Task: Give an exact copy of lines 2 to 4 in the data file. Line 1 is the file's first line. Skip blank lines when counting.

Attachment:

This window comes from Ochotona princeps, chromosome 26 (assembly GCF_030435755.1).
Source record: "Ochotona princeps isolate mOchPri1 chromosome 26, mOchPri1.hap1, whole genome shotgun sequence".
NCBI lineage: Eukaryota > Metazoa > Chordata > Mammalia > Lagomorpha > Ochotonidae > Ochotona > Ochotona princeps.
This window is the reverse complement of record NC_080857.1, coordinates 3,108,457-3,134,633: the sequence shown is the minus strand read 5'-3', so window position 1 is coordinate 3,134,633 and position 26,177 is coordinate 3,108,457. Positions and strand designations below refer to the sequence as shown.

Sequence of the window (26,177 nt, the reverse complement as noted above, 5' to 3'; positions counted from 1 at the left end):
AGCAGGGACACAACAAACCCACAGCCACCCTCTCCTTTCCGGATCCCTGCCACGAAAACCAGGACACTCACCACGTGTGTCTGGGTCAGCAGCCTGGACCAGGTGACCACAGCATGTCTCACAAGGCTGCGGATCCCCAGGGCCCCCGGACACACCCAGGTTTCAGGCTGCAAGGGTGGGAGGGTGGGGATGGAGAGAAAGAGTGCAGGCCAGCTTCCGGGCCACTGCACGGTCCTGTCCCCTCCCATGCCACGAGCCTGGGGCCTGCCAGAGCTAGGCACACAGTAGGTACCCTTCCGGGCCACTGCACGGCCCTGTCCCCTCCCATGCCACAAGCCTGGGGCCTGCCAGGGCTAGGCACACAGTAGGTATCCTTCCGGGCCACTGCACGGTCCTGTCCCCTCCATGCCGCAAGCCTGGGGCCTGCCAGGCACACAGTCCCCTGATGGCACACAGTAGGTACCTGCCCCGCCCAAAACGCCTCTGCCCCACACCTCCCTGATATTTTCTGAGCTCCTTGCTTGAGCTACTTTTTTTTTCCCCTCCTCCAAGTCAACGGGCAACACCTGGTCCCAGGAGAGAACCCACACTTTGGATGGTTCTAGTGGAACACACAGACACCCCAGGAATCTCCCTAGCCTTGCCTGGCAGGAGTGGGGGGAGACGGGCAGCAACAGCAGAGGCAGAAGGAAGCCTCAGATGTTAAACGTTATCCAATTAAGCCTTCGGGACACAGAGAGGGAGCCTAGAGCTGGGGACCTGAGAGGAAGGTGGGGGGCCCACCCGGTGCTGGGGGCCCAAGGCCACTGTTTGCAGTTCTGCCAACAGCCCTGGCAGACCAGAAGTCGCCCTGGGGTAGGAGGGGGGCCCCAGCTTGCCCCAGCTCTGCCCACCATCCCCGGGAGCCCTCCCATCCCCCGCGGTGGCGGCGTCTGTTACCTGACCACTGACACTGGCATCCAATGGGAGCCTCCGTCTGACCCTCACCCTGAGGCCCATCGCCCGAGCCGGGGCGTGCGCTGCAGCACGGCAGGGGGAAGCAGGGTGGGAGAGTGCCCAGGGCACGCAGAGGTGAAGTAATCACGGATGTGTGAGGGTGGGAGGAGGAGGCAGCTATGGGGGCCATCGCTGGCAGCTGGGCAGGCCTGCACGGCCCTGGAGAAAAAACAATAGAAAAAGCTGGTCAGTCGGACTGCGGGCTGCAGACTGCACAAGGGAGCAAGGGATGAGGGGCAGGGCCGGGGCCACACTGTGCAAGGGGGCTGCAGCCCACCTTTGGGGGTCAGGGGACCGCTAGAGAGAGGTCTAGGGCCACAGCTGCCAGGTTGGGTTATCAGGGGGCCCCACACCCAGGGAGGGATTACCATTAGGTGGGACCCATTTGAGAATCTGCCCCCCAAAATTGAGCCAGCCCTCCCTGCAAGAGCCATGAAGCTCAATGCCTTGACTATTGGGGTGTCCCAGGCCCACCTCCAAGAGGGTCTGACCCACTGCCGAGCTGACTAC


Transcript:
Source record: "Ochotona princeps isolate mOchPri1 chromosome 26, mOchPri1.hap1, whole genome shotgun sequence".
NCBI lineage: Eukaryota > Metazoa > Chordata > Mammalia > Lagomorpha > Ochotonidae > Ochotona > Ochotona princeps.
This window is the reverse complement of record NC_080857.1, coordinates 3,108,457-3,134,633: the sequence shown is the minus strand read 5'-3', so window position 1 is coordinate 3,134,633 and position 26,177 is coordinate 3,108,457. Positions and strand designations below refer to the sequence as shown.